"You don't need to take that tone, ma'am."
So said one Transport Canada staffer to one Lake Ontario Waterkeeper staffer over the telephone late last week.
We had contacted the federal government asking for a copy of the new agreement between Transport Canada and the City of Oshawa. It spells out the future of the Oshawa Harbour and - we hope - settles decades of dispute over who will clean up contaminated lands and who will restore public access to Lake Ontario.
The Government of Canada hosted a public event to announce the deal on July 16 ... only trouble was, they forgot to share the deal with the public. Day after day we, the media, Oshawa-residents and community organizations kept requesting copies of the agreement. Then, finally, late Tuesday night it was posted on the City's website.
We want to share our thoughts on the agreement with you. And the media. And our friends and family from Oshawa. We want to, but we can't right now.
For one thing, the late-release of the documents means we haven't had time to actually read and analyze the fine print. For another, we think it's more important to first explain to you, to Transport Canada, and to everyone who wonders ...
Yes, we do need to take this tone.
We need to be firm when a harbour sits, polluted and off-limits, with no restoration or law enforcement action for years on end. The gaping hole in the waterfront landfill carved by the Harbour Commission in 1976 has been leaking contaminants into the harbour for thirty-four years. We have known about the pollution problems there for at least twenty-seven years. The Commission promised action in 2002. To date, not a single significant remedial step has been taken.
We need to be firm when one of our cities loses its public marina. Boaters were kicked out in 2002. For eight years, Oshawa has been the only major city on the Great Lakes where the public cannot put a boat in the water.
We need to be firm when, after all of this, the federal government makes plans for industrial development that are completely inconsistent with local dreams and environmental protection. The rail spur was approved over local objections. The ethanol plant (still a major concern, by the way) was promoted by Government of Canada programs. Meanwhile, everyone who lives, works, and plays around the Oshawa Harbour fought for a different, mixed use, environmentally positive future.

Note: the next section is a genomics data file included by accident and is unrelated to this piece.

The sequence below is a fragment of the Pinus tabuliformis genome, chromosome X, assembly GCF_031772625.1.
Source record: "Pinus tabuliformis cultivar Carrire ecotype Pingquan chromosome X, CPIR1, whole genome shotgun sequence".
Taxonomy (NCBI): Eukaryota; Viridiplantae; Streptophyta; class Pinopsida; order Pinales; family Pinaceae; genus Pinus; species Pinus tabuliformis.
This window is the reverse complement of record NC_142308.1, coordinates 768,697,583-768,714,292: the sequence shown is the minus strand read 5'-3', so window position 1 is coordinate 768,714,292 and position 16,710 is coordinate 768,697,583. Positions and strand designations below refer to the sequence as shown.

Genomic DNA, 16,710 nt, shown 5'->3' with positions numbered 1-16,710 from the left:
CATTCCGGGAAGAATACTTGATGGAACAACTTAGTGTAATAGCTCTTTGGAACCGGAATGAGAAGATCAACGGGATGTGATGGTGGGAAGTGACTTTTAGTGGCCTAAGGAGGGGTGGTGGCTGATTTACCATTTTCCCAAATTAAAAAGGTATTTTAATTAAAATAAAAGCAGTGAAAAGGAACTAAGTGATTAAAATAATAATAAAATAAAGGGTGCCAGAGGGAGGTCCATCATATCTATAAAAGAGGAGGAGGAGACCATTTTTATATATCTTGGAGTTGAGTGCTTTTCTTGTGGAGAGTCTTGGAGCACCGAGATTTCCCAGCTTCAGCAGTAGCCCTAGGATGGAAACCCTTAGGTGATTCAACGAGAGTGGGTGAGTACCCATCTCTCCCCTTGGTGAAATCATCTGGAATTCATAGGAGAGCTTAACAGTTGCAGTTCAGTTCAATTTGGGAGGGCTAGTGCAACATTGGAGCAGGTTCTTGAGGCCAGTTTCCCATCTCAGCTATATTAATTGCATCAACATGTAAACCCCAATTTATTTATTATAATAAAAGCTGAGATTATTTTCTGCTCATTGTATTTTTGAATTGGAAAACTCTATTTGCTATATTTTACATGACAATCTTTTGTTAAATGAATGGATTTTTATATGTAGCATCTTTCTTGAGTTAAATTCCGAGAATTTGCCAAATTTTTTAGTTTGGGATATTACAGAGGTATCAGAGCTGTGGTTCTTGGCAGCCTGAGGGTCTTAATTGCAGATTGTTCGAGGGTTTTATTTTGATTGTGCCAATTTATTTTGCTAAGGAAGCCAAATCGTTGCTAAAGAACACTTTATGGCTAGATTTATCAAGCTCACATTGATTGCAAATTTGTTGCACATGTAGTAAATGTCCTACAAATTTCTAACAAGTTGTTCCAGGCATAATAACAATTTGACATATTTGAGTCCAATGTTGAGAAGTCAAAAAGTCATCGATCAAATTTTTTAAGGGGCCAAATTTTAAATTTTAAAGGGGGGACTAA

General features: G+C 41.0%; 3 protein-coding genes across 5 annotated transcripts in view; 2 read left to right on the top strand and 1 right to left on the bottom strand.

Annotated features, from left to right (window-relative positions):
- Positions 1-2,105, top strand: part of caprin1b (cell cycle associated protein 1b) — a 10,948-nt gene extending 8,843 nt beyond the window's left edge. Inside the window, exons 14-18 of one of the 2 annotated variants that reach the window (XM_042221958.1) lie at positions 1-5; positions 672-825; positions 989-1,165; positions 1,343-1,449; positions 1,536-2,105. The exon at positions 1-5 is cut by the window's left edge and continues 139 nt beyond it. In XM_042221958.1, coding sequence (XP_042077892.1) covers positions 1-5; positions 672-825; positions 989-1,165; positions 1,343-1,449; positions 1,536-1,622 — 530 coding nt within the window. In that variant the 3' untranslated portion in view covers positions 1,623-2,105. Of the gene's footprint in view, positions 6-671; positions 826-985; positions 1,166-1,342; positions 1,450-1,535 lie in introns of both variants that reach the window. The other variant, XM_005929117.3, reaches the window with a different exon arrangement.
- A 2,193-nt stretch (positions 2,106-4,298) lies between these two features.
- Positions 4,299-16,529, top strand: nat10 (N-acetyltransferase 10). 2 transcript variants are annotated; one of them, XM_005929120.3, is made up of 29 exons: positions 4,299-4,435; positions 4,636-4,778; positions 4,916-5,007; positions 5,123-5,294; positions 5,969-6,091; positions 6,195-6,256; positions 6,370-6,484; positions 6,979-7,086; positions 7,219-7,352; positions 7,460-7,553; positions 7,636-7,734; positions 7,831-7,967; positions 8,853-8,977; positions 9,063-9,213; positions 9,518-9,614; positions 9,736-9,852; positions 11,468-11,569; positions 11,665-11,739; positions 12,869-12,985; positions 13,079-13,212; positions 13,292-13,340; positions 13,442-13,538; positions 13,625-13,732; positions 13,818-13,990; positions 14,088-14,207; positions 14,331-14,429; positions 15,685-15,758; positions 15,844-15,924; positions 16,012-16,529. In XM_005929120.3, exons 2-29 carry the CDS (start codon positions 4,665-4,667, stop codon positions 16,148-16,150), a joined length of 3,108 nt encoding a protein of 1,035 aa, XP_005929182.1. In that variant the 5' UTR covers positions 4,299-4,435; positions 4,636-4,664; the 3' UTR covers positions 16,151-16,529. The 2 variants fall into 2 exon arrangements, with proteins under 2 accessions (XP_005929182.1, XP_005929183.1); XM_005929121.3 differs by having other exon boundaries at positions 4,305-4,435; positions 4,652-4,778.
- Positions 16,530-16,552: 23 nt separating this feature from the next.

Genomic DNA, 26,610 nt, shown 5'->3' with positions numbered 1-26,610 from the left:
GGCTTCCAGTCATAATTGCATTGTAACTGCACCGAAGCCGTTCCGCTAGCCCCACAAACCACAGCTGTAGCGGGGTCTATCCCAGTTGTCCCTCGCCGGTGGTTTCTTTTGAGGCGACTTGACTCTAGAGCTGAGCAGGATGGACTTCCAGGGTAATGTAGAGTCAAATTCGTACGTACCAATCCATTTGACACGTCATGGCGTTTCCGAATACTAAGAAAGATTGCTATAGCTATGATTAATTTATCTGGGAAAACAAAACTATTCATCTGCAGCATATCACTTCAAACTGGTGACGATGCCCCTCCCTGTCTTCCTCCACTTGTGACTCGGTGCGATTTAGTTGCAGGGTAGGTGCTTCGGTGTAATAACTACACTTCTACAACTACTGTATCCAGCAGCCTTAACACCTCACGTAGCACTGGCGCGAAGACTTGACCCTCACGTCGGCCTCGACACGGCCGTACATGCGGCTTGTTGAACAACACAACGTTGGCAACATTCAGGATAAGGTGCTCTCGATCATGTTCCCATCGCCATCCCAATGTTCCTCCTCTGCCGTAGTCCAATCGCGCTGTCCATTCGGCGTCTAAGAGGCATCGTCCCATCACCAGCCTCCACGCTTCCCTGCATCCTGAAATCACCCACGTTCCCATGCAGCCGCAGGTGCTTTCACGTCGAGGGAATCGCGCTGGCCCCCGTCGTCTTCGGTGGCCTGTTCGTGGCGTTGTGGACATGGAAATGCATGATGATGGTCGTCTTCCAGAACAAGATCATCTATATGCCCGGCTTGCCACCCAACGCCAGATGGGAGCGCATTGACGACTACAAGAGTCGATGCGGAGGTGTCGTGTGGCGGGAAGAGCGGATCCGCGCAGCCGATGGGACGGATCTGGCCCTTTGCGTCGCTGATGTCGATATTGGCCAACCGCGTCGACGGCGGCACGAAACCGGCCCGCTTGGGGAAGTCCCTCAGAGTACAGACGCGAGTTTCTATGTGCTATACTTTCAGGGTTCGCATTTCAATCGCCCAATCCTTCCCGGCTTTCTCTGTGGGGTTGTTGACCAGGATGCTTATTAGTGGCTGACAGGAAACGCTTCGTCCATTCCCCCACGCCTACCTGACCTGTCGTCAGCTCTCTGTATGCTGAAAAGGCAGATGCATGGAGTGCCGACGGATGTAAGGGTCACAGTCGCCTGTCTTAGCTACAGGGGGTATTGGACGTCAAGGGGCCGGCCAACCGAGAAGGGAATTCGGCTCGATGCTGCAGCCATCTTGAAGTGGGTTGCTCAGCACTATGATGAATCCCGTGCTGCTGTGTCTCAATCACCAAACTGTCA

We need to be firm when the federal government hires a highly respected mediator to propose a solution - then tosses aside his advice when it does not promote Port Authorities, federal control, or total industrialization.
We need to be firm when a city takes the Government of Canada to court, just to get its attention. The City of Oshawa had to resort to legal action and negotiations, just to force a settlement that begins to show respect for local interests, plans, and dreams. (If you have forgotten just how unresponsive the federal Harbour Commission has been, recall that its CEO told the press in 2002, "We're going to do what we want with the marina for whatever are our reasons.")
We need to be firm when the federal government demands all negotiations and plans remain behind closed doors. Legitimate decision-making is messy and time-consuming and no one can control the message or the outcome. That may be something that stakeholders dislike intensely, but it is actually how government is supposed to work.
We need to be firm when any level of government does not release source documents. With all due respect, we will not just "trust you". We are hard workers, and we like to read every line of original source material we can get our hands on before we make up our minds about whether a project is good or bad for the water. We also strongly prefer it when the media is allowed to do its job - to report, with a healthy dose of skepticism - based on facts and not just press releases.
It is our duty as educators and as citizens to make recommendations when accepted procedures are not followed. When decisions could be better-informed. When groups of people are being asked to give up rights and privileges to accommodate others. If, after a decision is made transparently, all the facts are presented for the public to make up its own mind (i.e., without spin, thank you very much), real action is taken to correct environmental problems, and respect for public knowledge is shown ... If, after all of that, you still object to our "tone", then we most sincerely apologize.
Until then, we will continue to be firm. Because we truly care what happens to the Oshawa Harbour and its people.